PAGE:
One last point about the different kinds of mandalas—make sure that in your mandala creating, you don’t disrupt the natural world. Stones of any size are often home to insects and other life and removing them can disrupt the ecosystem. Don’t remove large stones or remove them from rivers, etc. Pick up and use things that are already ephemeral: small stones that are moved by the river or waves, nuts, sticks, leaves.
I’ll offer a few examples of the different ways I’ve used mandalas in my practice recently. These examples are meant to help spark your own creativity and ideas!
The first example is an offering mandala. I made this mandala after creating acorn pancakes on the fall equinox from the acorns being dropped from our ancient oak tree. It is this tree that I have been working with my Tree for a Year practice, and it’s this tree that I’ve made acorn ink from, and now, the acorn pancakes. As part of an offering practice, I wanted to offer gratitude to this oak.
The second example was another recent mandala, this one with the purpose of preparing a magical space. I have been drawn to a particular section of our sacred grove for a while (a Norway spruce tree with a large stone underneath, and a hickory nearby) and had a vision of some visionary and magical work to do there in the coming months. As part of this, I raked and cleared a small section and made a flour and leaf mandala as saying “hello” to the space and honoring it. I decided on a flour mandala because I had found some flour infested by flour moths, so I wanted to make good use of it but get it out of the kitchen! Plus, flour mandalas look great against bare earth! The purpose of this mandala was honoring this sacred space and beginning to lay energetic patterns for future ritual work.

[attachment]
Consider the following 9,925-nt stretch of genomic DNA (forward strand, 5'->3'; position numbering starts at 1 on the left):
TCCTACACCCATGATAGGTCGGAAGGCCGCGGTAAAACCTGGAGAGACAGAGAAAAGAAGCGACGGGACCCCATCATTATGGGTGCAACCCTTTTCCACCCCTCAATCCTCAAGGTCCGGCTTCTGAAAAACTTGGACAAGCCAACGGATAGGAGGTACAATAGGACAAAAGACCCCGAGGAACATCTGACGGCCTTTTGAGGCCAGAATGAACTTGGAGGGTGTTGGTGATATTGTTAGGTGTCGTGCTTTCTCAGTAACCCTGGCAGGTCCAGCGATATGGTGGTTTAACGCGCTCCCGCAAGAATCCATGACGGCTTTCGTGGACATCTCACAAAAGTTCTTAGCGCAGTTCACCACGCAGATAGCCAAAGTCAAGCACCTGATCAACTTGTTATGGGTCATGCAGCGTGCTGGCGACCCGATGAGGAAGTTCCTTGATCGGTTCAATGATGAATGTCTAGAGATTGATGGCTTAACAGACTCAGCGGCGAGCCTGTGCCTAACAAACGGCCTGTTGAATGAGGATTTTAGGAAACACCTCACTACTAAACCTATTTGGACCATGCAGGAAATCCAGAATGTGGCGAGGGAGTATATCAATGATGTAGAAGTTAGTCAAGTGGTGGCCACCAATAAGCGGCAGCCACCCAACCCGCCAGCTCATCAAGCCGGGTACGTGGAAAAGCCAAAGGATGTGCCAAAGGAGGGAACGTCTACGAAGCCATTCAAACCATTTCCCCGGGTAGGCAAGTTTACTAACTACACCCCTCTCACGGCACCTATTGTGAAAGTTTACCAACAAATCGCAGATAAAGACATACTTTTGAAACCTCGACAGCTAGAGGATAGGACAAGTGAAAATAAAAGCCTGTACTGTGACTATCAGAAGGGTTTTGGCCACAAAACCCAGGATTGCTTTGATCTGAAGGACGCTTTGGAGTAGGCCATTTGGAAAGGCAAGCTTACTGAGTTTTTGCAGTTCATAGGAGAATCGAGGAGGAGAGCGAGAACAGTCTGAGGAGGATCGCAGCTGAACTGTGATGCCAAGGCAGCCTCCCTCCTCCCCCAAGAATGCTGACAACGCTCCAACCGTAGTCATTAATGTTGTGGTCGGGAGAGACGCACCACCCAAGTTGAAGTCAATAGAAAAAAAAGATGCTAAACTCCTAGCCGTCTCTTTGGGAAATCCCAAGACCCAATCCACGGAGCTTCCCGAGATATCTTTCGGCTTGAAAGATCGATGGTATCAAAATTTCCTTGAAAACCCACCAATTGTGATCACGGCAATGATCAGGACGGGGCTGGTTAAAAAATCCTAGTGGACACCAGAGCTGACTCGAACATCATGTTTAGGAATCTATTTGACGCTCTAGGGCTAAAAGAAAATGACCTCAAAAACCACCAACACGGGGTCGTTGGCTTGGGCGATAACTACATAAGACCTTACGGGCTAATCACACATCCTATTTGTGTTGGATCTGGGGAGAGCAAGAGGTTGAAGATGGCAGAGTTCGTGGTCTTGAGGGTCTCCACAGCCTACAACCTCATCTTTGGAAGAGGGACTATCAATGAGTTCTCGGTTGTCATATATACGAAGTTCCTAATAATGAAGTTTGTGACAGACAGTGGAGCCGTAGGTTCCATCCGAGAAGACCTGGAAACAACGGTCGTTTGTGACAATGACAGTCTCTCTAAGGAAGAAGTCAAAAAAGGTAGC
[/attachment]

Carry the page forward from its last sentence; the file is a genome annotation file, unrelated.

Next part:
The final example is one I did simply to bring peace and calm. As the leaves were falling, I simply went out and worked with them, making patterns, and working to provide calm and healing. And it worked!
I hope that this post has offered you some inspiration. I would love to see any mandalas that you create! Please consider sharing them here and/or tagging me on Instagram (@druidsgardenart). Blessings upon your journey!